In Week 1 of the Fantasy Football season, we overreact. In Week 2, we correct. That's how it's supposed to work, right? If Corey Davis' big game in Week 1 made us overrate him -- which, uh ... I may be guilty of this one -- his dud Sunday was the necessary course correction we needed. 

Of course ... if it's easy to overreact to Week 1, it's just as easy to overreact to Week 2, right? Maybe Davis' Week 1 was a mirage, or maybe Week 2 was just an example of the natural ebb and flow of a season, a poor performance against a tough matchup. A big game in Week 7 followed by a face plant in Week 8 wouldn't necessarily cause us to change our opinion about a player, so should it do that in Week 2?

That's the question I'm looking to answer here. Sorting through the randomness of the early season to find what matters and what doesn't is what it's all about, and that's our goal in today's newsletter. 

I've gone through every game from Sunday, picking out winners and losers and giving you some noteworthy numbers/performances/plays that you might have missed while everything was going on around the league. But, before we get to that, Heath Cummings' Believe It or Not column is here to help you try to make sense of the biggest storylines from Week 2. 

He addressed five of the biggest storylines from Week 2 to try help you identify what was real and what was just a mirage. Here are some of the questions he's answering today: 

Also, if you missed it last night, I wrote about the numerous significant injuries from around the league Sunday, from the four starting QBs who went down to the 49ers' continued issues in their backfield. You should also check out my early look at the Week 3 waiver wire here. We'll have Jamey Eisenberg's full breakdown of the top options tomorrow morning, but here's a first glimpse at my top priorities:  

  1. Justin Fields, QB, CHI 78%
  2. Sony Michel, RB, LAR 71%
  3. Tony Pollard, RB, DAL 71%
  4. Michael Pittman, WR, IND 66%
  5. Rondale Moore, WR, ARI 45%

And now, here's my recap of every game from Sunday: 

Week 2 Recap


49ers at Eagles

  • Winner: Deebo Samuel. Maybe it wasn't just a one-week thing for Samuel as the top target. Brandon Aiyuk was, once again, largely a non-factor despite seeing an increased snap share from last week, and Samuel, once again, had a big game. He didn't have as much of a downfield role as last week, but he's also not just being used as an extension of the running game like he was last season -- he still led the team in air yards Sunday. Samuel is looking like a must-start WR right now.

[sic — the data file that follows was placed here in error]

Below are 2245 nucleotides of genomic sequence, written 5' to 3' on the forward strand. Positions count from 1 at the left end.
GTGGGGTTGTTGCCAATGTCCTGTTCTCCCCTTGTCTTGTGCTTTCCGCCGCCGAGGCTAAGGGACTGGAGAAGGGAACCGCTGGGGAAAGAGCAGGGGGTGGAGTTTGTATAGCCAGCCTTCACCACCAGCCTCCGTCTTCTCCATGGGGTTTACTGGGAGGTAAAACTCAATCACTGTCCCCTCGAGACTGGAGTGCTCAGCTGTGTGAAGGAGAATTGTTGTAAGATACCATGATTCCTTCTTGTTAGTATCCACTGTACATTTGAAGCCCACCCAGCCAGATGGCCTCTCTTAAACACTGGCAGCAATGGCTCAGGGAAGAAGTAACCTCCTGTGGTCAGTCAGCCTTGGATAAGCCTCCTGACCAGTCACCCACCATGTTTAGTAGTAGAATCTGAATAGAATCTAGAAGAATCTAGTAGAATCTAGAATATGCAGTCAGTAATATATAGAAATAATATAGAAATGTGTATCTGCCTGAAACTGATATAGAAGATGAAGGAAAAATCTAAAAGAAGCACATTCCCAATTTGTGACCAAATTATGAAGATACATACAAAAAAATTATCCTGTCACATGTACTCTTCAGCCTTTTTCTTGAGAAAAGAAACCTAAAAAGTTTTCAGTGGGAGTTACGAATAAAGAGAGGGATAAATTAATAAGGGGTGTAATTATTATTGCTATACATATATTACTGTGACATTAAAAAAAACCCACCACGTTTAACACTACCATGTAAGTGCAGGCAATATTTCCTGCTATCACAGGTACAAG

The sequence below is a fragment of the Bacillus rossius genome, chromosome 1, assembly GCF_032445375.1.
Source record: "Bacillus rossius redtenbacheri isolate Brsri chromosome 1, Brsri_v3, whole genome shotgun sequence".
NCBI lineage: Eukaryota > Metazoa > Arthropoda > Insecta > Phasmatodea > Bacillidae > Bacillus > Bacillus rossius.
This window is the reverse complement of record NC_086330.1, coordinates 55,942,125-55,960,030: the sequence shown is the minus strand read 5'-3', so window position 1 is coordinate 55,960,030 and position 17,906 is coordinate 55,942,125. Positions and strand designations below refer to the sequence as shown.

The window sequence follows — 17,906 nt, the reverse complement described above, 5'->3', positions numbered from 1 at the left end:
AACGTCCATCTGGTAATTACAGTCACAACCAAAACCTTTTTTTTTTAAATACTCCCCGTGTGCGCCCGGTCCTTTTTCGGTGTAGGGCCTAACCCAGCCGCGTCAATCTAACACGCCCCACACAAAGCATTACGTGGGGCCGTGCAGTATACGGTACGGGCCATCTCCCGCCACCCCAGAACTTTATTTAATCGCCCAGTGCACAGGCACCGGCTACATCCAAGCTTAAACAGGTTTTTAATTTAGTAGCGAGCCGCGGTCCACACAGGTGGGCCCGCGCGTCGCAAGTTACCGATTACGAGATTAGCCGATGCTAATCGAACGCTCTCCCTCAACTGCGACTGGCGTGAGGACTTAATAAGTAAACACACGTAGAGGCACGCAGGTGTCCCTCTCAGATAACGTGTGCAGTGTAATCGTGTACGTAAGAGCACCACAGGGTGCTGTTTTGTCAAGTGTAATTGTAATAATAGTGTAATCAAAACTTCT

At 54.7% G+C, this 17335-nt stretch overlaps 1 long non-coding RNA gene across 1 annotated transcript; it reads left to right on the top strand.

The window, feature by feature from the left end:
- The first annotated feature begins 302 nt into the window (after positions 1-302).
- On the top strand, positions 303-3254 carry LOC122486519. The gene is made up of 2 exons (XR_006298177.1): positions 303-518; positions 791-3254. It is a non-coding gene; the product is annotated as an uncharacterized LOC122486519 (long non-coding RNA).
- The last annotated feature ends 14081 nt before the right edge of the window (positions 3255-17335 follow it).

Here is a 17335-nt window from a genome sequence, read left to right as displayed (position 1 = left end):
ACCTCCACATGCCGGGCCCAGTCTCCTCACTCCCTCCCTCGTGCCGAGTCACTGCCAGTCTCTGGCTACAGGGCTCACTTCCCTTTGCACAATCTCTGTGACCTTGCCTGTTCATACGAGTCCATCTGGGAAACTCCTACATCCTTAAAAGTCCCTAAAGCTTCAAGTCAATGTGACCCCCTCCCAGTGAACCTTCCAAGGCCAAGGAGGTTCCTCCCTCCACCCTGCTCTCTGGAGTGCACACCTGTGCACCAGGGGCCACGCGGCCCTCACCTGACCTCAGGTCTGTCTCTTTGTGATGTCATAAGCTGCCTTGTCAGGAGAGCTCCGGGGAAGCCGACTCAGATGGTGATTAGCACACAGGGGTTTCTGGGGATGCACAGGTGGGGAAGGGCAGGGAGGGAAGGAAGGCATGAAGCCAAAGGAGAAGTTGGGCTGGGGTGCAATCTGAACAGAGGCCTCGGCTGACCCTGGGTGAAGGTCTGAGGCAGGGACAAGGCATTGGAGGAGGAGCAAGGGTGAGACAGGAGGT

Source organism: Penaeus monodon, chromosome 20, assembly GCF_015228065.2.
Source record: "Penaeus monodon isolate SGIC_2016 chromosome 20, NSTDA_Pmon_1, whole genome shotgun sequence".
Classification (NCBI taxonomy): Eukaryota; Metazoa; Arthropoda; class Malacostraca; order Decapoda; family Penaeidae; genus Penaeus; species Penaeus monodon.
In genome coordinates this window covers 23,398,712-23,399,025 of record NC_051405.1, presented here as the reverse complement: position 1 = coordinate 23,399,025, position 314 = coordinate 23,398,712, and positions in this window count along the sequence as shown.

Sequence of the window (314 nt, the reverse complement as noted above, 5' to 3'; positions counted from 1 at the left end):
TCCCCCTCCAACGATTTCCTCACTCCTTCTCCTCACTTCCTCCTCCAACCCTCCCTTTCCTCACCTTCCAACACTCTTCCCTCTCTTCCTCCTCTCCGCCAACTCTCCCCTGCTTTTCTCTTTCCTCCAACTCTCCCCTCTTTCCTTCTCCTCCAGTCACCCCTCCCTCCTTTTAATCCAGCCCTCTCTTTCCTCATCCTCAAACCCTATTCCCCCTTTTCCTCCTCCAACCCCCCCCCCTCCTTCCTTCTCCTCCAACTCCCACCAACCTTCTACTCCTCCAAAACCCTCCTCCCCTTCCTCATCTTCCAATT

• Losers: George Kittle. It's too early to panic about Kittle, but it's time to start asking some questions, because we're two games into the season now, and he has had a target share below 20% in each game. He was at 25.1% last season, and while in Week 1, it was natural that his might be a bit lower as Samuel earned 12 of 26, Samuel's target share was down to a more reasonable 26.7% in Week 2 and Kittle still had just four on 30 passes. Even if Samuel is the team's top target now -- which I'm not quite ready to say -- Kittle should still be well ahead of his current 16% share. I'm holding Kittle, but I want to see them make him more of a focal point in Week 3 against the Packers.
  • One more thing to know: Jalen Hurts didn't have a passing touchdown, but he came quite close on multiple occasions -- once when he missed Zach Ertz in the end zone in the first half, and once when Dallas Goedert went down at the 1-yard line. On the first one, the drive ended when the Eagles tried to run a reverse pass with Hurts as the primary target; the 49ers snuffed it out. Hurts scored on a QB sneak on the second drive.
  • Another thing to know: The 49ers entire RB depth chart got hurt in this one with the exception of Trenton Cannon, and it all came in a span of about five players. Elijah Mitchell left with a shoulder injury (suffered on a play where he had a touchdown overturned at the goal line), then JaMycal Hasty left with an ankle injury shortly after; Trey Sermon got one carry of his own before being forced to leave with a concussion. We'll have to keep an eye on how things look over the next few days, because it's basically impossible to say right now who might be the lead back for the 49ers.